Lancey boy pays attention to detail, quality of bikes, condition of tyres, condition of equipment, road conditions. He concentrates on what goes on around him, who's there, how well they're riding, how good they look. Most of the time he's not knackered and mental freshness is key to avoiding trouble on the road. But you can still do all the right things and have a 'bad day' it's called probability.

Maybe he wasn't as fresh as he has been in years gone by, maybe a little older and reactions are a little slower or maybe eventually the seagull craps on your windscreen. So the way is now open for AC (that's Alberto Contador not AC from Operation Puerto) to stake his claim for another Pink jersey, or is it.

AC (that's Alberto Contador not AC from Operation Puerto) seemed to be leaving the Giro for Lancey boy and le Tour for himself, at least that was the plan, (Well AC's plan anyway, I suspect Lance had a slightly different one, eh?). So, no Giro for Lance, huuummmnn, looks like he'll have to set new goals for the season, I wonder if there are any races later in the year that he'll fancy riding to win?

You see Alberto, you shouldn't have pushed him off should you?


Sunday, 22 March 2009

Wow, wow, wow, wow, wow, and wow.

Sometimes, just sometimes, you can forget all the crap that surrounds our sport, you can forget doping, crap officials and over egged media hype. Sometimes something happens that makes you marvel at the pure wonder that can so often be bike racing.

Yesterday was just such a day. Milan - SanRemo came and has now not just passed, but passed into history as one of the greatest days of one of the greatest classics.
A sprint finish, that's all it was, a simple sprint finish, but what a sprint finish. A' sprint royal' as they say over there.

A peloton big enough to make it a real sprint finish arrived at SanRemo, Boonan, Gavazzi, Dean, Pozzato, Petacchi, Big Thor and Haussler can all shift a bit. But I guess on the day, non of then could shift like the mighty Cav. Cav had in his own words 'come to learn', he didn't talk up a victory, but he didn't deny it either, I don't think Cav would, sorry, could, ever do that.

The final K was hit at speed and with 500m Haussler shot of the front and opened up 50 meters. Cav a little boxed in and close to the barriers had to wait for a second or two before making his move, it was a little late, but when he made his move, it was a move of the Gods. Cav didn't so much light the afterburners as take them to one side and beat the living crap out of them. As Haussler got closer to the line he started to lose speed and as he hit 50m to go a look under his arm confirmed that it was nightmare time, the Manx missile was there and he was about to throw his bike for the final sprint.

It took several minutes for the jury to make it's mind up, the feed was indecisive and the commentators on Dutch, Belgian, French and Italian web feeds couldn't make their minds up, but soon enough the caption confirmed that Haussler had gone too early and that Cav was too fast.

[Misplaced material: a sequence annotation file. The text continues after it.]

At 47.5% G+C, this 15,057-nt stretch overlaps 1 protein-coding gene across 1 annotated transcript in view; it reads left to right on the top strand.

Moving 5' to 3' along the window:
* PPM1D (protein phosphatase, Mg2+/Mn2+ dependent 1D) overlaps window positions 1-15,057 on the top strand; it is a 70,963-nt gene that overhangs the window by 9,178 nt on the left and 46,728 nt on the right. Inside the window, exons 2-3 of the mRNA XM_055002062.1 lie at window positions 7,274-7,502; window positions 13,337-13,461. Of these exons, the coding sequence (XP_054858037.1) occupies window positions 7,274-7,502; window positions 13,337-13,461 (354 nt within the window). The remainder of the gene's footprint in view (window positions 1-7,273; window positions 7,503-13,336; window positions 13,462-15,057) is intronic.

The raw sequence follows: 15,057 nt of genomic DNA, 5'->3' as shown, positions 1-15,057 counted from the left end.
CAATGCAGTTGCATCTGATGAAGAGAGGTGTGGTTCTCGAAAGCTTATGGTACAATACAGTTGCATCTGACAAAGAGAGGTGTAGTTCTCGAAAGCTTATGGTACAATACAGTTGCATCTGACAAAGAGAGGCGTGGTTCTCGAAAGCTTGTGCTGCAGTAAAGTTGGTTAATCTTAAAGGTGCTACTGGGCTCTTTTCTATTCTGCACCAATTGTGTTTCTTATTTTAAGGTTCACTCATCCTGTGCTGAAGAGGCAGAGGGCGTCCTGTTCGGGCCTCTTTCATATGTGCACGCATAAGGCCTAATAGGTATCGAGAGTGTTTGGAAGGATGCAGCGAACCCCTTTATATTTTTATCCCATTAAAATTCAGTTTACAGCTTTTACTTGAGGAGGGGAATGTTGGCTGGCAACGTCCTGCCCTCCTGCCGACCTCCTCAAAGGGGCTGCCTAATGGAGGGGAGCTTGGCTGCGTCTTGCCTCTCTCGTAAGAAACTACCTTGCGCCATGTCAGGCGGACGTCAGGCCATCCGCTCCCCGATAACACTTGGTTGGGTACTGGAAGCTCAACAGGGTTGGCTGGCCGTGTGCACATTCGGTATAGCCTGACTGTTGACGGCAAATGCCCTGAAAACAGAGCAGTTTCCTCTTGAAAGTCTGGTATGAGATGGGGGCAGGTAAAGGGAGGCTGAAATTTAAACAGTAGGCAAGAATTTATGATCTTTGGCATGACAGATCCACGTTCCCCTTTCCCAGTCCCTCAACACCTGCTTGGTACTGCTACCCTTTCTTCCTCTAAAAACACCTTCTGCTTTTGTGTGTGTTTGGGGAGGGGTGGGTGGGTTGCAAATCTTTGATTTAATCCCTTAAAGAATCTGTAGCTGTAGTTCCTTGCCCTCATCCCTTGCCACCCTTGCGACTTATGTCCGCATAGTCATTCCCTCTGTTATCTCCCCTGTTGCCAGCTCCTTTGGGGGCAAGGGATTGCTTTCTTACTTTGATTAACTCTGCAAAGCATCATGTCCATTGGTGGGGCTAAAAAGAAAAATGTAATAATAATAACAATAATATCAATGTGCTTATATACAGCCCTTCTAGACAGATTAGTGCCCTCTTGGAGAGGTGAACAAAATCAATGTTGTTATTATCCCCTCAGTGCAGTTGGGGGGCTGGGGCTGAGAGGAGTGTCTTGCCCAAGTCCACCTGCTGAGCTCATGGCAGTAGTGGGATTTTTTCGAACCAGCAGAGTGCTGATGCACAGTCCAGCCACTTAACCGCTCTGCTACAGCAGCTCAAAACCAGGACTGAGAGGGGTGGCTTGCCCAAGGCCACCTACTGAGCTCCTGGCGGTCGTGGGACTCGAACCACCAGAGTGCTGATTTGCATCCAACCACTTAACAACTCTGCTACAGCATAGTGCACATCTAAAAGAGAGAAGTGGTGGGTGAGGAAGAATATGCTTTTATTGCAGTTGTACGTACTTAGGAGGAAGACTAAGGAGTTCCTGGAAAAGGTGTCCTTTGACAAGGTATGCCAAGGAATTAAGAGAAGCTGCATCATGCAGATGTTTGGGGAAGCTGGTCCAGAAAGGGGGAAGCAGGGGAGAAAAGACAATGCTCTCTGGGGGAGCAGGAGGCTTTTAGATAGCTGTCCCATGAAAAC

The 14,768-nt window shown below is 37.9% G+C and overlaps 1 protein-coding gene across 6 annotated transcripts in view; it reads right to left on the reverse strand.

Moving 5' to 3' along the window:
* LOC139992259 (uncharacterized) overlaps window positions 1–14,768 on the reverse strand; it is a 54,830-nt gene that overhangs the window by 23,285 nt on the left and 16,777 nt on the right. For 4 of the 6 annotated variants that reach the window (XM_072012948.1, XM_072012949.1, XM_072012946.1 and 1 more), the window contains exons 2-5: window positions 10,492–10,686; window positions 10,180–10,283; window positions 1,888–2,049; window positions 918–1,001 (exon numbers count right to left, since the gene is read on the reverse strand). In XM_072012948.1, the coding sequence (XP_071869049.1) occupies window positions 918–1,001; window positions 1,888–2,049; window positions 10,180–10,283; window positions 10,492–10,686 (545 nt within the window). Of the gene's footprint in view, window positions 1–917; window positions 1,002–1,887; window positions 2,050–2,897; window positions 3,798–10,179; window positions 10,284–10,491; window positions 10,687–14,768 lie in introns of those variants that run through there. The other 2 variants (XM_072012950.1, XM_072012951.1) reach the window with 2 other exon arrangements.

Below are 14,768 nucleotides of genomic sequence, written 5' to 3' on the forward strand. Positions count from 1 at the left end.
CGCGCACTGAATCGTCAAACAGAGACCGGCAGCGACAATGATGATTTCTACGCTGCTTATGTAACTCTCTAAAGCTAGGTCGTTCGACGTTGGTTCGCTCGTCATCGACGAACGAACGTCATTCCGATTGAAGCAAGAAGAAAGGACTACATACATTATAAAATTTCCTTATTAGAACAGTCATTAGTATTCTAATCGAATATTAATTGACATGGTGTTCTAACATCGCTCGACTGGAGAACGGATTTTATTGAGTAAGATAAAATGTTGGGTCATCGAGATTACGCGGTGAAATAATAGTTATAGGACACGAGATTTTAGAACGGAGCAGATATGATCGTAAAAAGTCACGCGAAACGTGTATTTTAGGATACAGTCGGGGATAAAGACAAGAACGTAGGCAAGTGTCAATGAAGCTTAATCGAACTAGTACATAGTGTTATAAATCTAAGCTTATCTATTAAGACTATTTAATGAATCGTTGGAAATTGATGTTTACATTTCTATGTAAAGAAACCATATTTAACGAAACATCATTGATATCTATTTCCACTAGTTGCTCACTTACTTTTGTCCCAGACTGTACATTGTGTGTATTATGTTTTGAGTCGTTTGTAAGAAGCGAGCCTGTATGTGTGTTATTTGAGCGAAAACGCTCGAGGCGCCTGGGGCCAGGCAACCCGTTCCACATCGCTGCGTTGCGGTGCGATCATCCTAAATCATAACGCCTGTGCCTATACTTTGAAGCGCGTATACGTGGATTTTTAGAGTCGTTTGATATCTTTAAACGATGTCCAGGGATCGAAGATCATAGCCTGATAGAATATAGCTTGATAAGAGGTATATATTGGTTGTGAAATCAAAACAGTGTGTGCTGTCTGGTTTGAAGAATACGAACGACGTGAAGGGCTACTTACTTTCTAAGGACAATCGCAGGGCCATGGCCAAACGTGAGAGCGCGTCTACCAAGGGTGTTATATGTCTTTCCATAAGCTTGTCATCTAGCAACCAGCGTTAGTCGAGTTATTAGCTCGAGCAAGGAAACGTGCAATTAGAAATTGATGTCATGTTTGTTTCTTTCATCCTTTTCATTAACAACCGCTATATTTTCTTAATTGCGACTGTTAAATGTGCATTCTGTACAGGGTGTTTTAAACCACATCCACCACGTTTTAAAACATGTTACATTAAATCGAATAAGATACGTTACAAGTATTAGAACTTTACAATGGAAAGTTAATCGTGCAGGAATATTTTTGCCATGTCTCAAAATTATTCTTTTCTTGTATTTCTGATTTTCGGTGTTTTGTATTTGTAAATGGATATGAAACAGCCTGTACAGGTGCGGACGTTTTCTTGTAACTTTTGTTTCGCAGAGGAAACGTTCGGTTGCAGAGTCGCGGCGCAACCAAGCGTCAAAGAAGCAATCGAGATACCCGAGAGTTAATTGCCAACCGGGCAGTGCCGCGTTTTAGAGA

Cav burst into tears and was hugged by none other then the man himself. Mario Cipollini looked almost as happy as Cav, but on a day like that who couldn't be happy, except may be Haussler and the man he was supposed to lead out, 3rd place 'Big Thor'.

The toughest race is the one for team leadership.

So, imagine for a minute that your name is AC (that's Alberto Contador not AC from Operation Puerto) and last year you were undisputed leader of your team, winning two GT's and being the worlds number one rider. Then along comes some old bloke and suddenly your world is turned upside down. Of course the fact that this old bloke happens to be called Lance is not something that's gonna make you too happy. Still, you're out to prove you're still number one in the team, and so at your first opportunity, Paris-Nice, you set out to prove your dominance. Sadly it all goes tits up, you forget to eat, you forget to attack, you forget to follow wheels, you forget to tell your team mates to ride for you. In essence you forget to lead the team.

Still never mind, you have a 2nd chance, Vuelta a Castilla y Leon is next on the cards. AC is going to ride, Levi is going to ride and the old bloke is going to ride. Oh dear, I think young AC is going to be a little upset come the end of the race. Lance seem to be enjoying himself and lets be honest, that's not a good sign for his opponents, but it's an even worse sign for his team mates.

It will be interesting to see how the race affects AC, he'll be under a lot of stress not just from other teams, but from his team mates. And race stress can make you forget to eat, forget to race, forget to attack. We'll see, it should be an interesting race. I can almost wait.


Saturday, 21 March 2009

Lance Armstrong eats jam!

We all know that Bradley Wiggins collects guitars. You'll have seen the pictures, lots and lots of guitars, black guitars, brown guitars. No ukuleles as yet and no sign of a stray banjo, but hey, it's early days.
But our Brad isn't the first rider to build an impressive collection of 'stuff'.

Cipollini was well known for his collection of old slappers and fast cars, but if you spend you days standing on podiums getting snogged, applauded and adored there's every chance you'll take the easy option and grab what ever is to hand. So than God for Big Mig.